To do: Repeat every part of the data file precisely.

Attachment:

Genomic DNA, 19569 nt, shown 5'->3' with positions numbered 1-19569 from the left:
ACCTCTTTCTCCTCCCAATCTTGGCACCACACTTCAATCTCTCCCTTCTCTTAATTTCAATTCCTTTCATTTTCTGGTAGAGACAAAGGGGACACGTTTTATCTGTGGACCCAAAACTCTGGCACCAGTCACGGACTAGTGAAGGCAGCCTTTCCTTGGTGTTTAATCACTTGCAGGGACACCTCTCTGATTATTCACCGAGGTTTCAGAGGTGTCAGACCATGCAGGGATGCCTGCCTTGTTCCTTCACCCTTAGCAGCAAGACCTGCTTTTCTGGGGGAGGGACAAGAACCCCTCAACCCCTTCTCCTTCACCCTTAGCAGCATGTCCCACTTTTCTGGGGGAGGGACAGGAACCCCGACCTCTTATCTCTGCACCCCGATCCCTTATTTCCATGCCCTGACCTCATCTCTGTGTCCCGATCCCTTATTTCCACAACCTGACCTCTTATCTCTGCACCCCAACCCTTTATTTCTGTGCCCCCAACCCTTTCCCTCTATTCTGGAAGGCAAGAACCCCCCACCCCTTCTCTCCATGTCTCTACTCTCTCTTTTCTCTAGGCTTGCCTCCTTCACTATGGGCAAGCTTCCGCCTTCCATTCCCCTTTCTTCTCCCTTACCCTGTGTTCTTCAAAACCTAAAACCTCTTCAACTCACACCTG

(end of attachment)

Genomic DNA, 19569 nt, shown 5'->3' with positions numbered 1-19569 from the left:
ACCTCTTTCTCCTCCCAATCTTGGCACCACACTTCAATCTCTCCCTTCTCTTAATTTCAATTCCTTTCATTTTCTGGTAGAGACAAAGGGGACACGTTTTATCTGTGGACCCAAAACTCTGGCACCAGTCACGGACTAGTGAAGGCAGCCTTTCCTTGGTGTTTAATCACTTGCAGGGACACCTCTCTGATTATTCACCGAGGTTTCAGAGGTGTCAGACCATGCAGGGATGCCTGCCTTGTTCCTTCACCCTTAGCAGCAAGACCTGCTTTTCTGGGGGAGGGACAAGAACCCCTCAACCCCTTCTCCTTCACCCTTAGCAGCATGTCCCACTTTTCTGGGGGAGGGACAGGAACCCCGACCTCTTATCTCTGCACCCCGATCCCTTATTTCCATGCCCTGACCTCATCTCTGTGTCCCGATCCCTTATTTCCACAACCTGACCTCTTATCTCTGCACCCCAACCCTTTATTTCTGTGCCCCCAACCCTTTCCCTCTATTCTGGAAGGCAAGAACCCCCCACCCCTTCTCTCCATGTCTCTACTCTCTCTTTTCTCTAGGCTTGCCTCCTTCACTATGGGCAAGCTTCCGCCTTCCATTCCCCTTTCTTCTCCCTTACCCTGTGTTCTTCAAAACCTAAAACCTCTTCAACTCACACCTG